Docurama // 2011 // 90 Minutes // Not Rated
Reviewed by Judge Gordon Sullivan // January 19th, 2012
You can't kill an idea whose time has come...
I am a climate change skeptic. Roughly half of those reading this review will nod in agreement, while the other half will think I'm crazy. I'd like to think I'm not crazy. As Carl Sagan once said, "Extraordinary claims require extraordinary evidence," and my burden of proof has not been met. However, what separates my scientific skepticism from those we usually see in the media is the fact that even if human beings aren't the cause of Global Warming (if Global Warming even exists), it's still a good idea to do most of the things advocated by reasonable climate change theorists. For instance, smog is nasty stuff I'd like to see reduced. Consequently, I am highly encouraged by the development of technology like electric cars. But because I'm still a bit skeptical about some of the underlying claims, a film as preachy as Who Killed the Electric Car? can be grating. Luckily for me, Revenge of the Electric Car is a much more balanced look at recent developments in electric-automotive technology.
Who Killed the Electric Car? is a documentary about Chevy's EV1, an electric car project that tanked. After the film was released, an entrepreneur named Elon Musk founded Tesla, a company that produced an attractive and efficient prototype. The major thrust of Revenge of the Electric Car is the change of heart that Bob Lutz undergoes. Fans will remember him as the most vociferous opponent of electrical cars at GM, but once Tesla developed its proof of concept he changed his mind. He's now the most vocal proponent of GM's new Chevy Volt. Instead of the talking-head celebrity nonsense of Who Killed the Electric Car?, this film focuses on director Chris Paine's three-year long access to the boardrooms and backrooms of GM, Telsa, and Nissan's electric car departments.
If you were following along with Who Killed the Electric Car?, you might have been left with a sour taste, as it seems major auto manufacturers are more interested in maximizing oil-based automotive technologies rather than theoretically green electric options. However, neither the concept of the electric car nor filmmaker Chris Paine were defeated. For those who want to see what's been happening since the demise of the EV1, Revenge of the Electric Car is perfect. More importantly, it gets two things right the first film did not: less bias and more drama.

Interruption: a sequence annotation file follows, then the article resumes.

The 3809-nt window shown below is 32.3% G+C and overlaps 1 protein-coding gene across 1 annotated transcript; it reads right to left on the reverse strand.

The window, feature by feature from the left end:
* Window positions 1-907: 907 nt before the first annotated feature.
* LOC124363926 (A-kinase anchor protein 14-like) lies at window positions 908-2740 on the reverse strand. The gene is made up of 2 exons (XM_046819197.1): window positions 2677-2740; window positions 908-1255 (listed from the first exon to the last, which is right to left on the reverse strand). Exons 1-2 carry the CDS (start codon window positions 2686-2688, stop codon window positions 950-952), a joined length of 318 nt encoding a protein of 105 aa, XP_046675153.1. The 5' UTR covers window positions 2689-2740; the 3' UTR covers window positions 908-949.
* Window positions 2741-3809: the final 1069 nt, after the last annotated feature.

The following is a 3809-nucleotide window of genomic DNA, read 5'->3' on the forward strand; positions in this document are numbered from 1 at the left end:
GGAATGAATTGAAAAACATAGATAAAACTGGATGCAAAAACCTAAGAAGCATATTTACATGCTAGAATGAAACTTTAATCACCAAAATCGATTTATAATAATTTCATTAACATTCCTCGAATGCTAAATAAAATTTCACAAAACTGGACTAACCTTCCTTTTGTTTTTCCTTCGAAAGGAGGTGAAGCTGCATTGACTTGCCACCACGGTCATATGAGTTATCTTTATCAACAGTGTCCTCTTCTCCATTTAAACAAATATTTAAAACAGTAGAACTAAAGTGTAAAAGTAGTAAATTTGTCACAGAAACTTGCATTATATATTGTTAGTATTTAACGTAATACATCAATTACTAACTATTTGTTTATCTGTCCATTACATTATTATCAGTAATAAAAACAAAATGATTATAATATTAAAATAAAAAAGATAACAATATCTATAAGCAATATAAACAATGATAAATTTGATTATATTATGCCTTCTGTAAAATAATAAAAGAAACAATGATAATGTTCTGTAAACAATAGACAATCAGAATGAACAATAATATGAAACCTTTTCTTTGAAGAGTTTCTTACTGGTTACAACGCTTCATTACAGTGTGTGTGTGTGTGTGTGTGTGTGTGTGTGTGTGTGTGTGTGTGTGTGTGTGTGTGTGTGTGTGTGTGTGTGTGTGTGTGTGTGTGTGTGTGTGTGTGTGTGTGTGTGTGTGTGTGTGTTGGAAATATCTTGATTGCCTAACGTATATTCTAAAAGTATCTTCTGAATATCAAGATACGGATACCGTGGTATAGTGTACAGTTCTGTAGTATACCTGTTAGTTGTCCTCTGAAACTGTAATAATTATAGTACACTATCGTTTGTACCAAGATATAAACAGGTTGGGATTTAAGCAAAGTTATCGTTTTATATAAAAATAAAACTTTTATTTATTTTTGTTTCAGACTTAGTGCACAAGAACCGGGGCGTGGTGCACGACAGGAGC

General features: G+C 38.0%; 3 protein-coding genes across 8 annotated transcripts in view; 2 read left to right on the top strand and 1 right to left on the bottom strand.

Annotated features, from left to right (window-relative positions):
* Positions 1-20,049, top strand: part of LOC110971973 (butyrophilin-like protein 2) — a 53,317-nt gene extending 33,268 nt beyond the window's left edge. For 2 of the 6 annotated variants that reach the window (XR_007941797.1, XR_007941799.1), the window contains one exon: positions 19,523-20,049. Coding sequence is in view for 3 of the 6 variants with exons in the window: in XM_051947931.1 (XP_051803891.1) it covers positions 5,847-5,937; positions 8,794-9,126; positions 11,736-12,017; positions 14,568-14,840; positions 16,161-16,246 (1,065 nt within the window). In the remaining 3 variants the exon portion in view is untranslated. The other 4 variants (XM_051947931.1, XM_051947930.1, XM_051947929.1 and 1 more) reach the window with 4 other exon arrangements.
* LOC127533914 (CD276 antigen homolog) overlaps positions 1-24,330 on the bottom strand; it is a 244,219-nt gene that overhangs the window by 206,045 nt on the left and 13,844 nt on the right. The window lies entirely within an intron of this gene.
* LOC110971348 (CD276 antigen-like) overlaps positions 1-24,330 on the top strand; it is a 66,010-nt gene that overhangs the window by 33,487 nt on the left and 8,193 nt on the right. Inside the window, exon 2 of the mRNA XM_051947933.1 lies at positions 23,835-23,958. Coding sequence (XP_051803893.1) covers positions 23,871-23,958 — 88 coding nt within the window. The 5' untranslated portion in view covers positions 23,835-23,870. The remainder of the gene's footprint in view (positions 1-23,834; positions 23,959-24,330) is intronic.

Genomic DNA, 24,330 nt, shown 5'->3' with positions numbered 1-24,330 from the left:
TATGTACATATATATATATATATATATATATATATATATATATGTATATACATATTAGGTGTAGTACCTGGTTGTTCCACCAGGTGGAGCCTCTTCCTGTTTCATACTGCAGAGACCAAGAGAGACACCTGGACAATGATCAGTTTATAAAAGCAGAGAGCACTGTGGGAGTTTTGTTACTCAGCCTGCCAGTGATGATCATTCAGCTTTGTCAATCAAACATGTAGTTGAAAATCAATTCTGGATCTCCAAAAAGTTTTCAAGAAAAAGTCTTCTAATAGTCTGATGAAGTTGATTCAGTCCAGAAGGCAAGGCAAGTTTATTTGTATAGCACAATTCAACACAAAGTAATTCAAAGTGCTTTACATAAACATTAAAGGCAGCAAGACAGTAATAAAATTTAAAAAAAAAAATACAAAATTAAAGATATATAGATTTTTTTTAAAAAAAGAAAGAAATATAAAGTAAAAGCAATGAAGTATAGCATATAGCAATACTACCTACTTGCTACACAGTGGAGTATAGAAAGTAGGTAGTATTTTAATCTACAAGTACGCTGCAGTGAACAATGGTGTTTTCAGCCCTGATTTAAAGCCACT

A documentary sequel is a pretty rare beast, and it takes something extraordinary for a filmmaker to revisit a previous nonfiction situation. In the case of Revenge of the Electric Car, two factors helped inspire Chris Paine. The first is the electric car isn't going away. Though there are competing technologies (e.g. solar and hydrogen), the idea of the electrical car has a certain traction in the popular consciousness. The second is Paine was granted access to Lutz (of GM), Elon Musk (of Tesla), and Carlos Ghosn (of Nissan), three of the top guys in the field of electric car development. Thus, it's easier for him to give a balanced portrait of everyone involved. Revenge of the Electric Car isn't the story of a monolithic corporation burying a significant environmental advancement, but the tale of individual personalities working for big (GM and Nissan) and small (Tesla) companies alike.
More importantly, this focus shift gives the film drama. Who Killed the Electric Car? was a one-sided preaching to the choir kind of film, whereas this is much more of a standard documentary, watching these men race to be the first and the best. While overall struggles of getting a car to market make take center stage, we also have individual dramas. Lutz may have had a change of heart, but still brings his no-nonsense attitude to this new calling. In contrast, Musk is not an auto industry veteran and has to deal with a credibility gap.
This added drama is what will draw viewers to the film. Those who dismissed Who Killed the Electric Car? because it was too enthusiastic will find this tale more balanced and ultimately more interesting. Even if you feel electric cars are unnecessary or you don't want to hear about the evils of oil, Revenge of the Electric Car can be enjoyed as a story of technological innovation and market craziness.
Thankfully, Docurama's DVD is as strong as its feature presentation. The standard definition 1.78:1 anamorphic widescreen transfer is a true contemporary documentary, even though the lighting may falter and the color saturation and black levels vary. The Dolby 5.1 Surround mix isn't necessary, as most of the material is interview-based, but the dialogue is clear and that's what's important. Bonus features include additional footage, (unnecessary) celebrity interviews, and a roundtable from the Tribeca Film Festival featuring Musk, Ghosn, Dan Neil, David Duchovny, and Chris Paine.
The celebrity material is still present, though to be fair even their quality has increased. While I'm sure it helps promote the film, the world doesn't need to hear from Arnold Schwarzenegger, Jon Favreau, or Anthony Kiedes in a documentary about electric cars.
Revenge of the Electric Car is an interesting look at where electric car technology has been for the past few years. Greater access and increased drama help make this documentary sequel much more essential than its predecessor. Recommended for anyone interested in environmental issues, electric cars, technology, and good-old-fashioned boardroom shenanigans.
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Scales of Justice
* 1.78:1 Anamorphic
* Dolby Digital 5.1 Surround (English)
* English (CC)
Running Time: 90 Minutes
Release Year: 2011
MPAA Rating: Not Rated
* Bonus Footage
* Official Site